Date: 06 Feb 03 - 05:15 AM

I have a cheap battery powered small tuner for guitar EADGBE which plays the tones, has LEDS and liquid crystal display. It is made in China , called a QWiK Tune (small i) and cost $NZ20/$US10
Haven't seen a freeby one on the WWW that plays all the tones, but it's worth looking. There are several freebys for the sighted.

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Subject: RE: Tuner for a blind musician
From: pattyClink
Date: 06 Feb 03 - 09:38 AM

Are tuning forks expensive? What about a set, one for each string, marked with tape on the handles for quick I.D.

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Subject: RE: Tuner for a blind musician
From: GUEST,Cory
Date: 19 Jan 11 - 12:37 PM

Tuning forks or anything else that just genorates tones to tune to is very impractical and a band gigging situation. I am also a blind musician and have been handing off my guitars to band members before shows to tune. I just stumbled on this discussion and wanted to chime in through my own personal experience. In a gigging environment, at least atmost places I play, between sets, or when we're showcasing, the house music is usually pumping and half the time it's pumping through the stage monitors. Maybe some of you are good enough to tune an electric guitar with the amp still on stand by to a tuning fork in a 100DB environment, but that's not me.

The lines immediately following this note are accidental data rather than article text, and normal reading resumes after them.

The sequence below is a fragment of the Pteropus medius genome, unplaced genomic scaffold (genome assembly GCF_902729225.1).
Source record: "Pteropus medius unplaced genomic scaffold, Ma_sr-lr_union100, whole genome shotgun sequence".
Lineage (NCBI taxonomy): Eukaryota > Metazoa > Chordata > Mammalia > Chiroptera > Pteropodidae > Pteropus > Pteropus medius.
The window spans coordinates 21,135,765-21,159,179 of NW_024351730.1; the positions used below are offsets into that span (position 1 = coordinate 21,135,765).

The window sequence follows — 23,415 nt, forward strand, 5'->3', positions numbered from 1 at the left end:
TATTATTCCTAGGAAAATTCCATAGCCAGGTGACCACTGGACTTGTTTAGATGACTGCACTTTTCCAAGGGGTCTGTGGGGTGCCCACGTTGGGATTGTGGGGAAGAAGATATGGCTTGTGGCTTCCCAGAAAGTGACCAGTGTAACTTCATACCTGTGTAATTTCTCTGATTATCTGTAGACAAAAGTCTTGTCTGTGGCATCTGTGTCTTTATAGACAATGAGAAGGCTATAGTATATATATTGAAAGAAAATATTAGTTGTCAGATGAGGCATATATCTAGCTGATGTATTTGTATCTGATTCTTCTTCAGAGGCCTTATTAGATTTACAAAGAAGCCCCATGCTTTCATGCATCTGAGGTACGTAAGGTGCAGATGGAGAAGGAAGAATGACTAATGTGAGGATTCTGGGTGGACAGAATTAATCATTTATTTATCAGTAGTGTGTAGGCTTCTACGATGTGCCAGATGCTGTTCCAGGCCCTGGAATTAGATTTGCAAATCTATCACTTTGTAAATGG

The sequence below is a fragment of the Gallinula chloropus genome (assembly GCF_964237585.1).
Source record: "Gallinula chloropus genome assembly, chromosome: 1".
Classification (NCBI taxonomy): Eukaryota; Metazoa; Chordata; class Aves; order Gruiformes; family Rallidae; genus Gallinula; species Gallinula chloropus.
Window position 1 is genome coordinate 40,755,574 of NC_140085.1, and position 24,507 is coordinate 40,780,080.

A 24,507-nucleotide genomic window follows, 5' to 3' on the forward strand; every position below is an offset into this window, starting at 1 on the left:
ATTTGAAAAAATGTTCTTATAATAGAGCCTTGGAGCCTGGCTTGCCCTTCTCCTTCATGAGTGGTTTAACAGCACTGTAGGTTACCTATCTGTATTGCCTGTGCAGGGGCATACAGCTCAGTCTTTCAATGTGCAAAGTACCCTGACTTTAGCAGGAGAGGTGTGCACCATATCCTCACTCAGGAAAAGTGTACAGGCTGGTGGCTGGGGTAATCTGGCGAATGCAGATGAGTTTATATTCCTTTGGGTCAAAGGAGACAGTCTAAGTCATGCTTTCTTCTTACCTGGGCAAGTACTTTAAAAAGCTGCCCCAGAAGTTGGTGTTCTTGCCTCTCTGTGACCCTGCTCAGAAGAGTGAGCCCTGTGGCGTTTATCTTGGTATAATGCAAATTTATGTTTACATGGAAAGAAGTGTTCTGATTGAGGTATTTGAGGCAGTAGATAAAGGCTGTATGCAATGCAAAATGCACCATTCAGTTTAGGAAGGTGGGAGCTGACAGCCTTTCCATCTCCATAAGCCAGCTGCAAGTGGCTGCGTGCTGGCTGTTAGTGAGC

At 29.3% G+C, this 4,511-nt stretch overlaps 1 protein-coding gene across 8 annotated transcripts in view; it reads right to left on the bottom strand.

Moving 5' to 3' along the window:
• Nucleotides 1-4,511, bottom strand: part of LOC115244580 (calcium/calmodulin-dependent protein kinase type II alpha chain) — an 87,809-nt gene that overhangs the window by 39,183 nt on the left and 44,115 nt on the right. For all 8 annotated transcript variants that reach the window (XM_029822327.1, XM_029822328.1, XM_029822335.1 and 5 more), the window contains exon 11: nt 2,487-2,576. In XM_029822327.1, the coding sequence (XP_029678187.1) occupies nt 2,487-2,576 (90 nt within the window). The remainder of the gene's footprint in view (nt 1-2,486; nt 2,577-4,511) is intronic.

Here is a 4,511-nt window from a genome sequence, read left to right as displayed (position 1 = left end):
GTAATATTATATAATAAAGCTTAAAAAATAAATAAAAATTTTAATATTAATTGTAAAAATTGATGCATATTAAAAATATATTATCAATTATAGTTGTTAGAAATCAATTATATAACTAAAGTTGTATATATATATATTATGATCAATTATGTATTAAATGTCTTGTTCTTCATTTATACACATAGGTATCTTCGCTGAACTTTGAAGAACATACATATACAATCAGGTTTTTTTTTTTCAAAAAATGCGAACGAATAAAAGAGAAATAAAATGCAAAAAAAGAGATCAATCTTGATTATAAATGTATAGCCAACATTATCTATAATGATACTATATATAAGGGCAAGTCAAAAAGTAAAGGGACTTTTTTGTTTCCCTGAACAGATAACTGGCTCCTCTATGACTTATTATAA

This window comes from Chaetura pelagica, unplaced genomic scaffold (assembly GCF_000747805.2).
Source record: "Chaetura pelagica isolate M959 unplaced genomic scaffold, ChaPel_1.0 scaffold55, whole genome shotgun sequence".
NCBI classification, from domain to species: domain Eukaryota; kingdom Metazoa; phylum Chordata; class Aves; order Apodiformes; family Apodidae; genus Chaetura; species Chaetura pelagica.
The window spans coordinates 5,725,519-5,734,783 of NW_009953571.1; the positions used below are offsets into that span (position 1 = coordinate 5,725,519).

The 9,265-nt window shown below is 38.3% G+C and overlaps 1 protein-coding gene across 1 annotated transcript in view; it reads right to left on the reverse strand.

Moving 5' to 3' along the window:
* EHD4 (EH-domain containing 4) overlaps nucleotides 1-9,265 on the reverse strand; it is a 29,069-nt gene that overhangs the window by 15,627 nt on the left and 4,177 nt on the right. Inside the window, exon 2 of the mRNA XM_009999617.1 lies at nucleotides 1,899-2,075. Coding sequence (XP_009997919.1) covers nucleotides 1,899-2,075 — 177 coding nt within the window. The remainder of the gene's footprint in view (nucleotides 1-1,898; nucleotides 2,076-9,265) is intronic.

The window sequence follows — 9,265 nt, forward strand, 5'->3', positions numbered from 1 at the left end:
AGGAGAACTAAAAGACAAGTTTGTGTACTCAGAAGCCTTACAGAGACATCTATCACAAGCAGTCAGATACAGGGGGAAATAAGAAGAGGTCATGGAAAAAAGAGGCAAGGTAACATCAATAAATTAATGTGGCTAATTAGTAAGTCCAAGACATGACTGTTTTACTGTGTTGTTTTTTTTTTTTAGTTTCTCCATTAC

Also we need to consider speed. When my 7 piece original band is showcasing we have a 45 min set, with about 5 minutes set-up time. Tuning to tones will eat my whole 5 mins, never mind hooking up the rest of my rig. Tuning to indicators is far faster I'd imagine.

Playing in bands where we do 4 sets and play all night, it would also be nice to achieve the type of retuning between songs that doesn't draw attention to itself. Not much will clear a dancefloor faster than right after a killer dance tune, the guitarists starting tuning out loud with amps still blaring. Always smarter to run your tuner in front of your volume peddal, turn the volume down and be able to tune. With my current set-up, unfortunately this isn't an option, so one of the things that annoys me more than just about anything else, I'm forced to do.

I'm going to have to check out this tuner that has different sounds for sharp or flat and in tune. I've wanted something like that for a long time, but just haven't done the research to see what's out there.

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Subject: RE: Tuner for a blind musician
From: Pig William
Date: 19 Jan 11 - 12:52 PM

My colleague created a tuner for another colleague who is visually-impaired, you can find the details here in case it's helpful

Cheers, Mark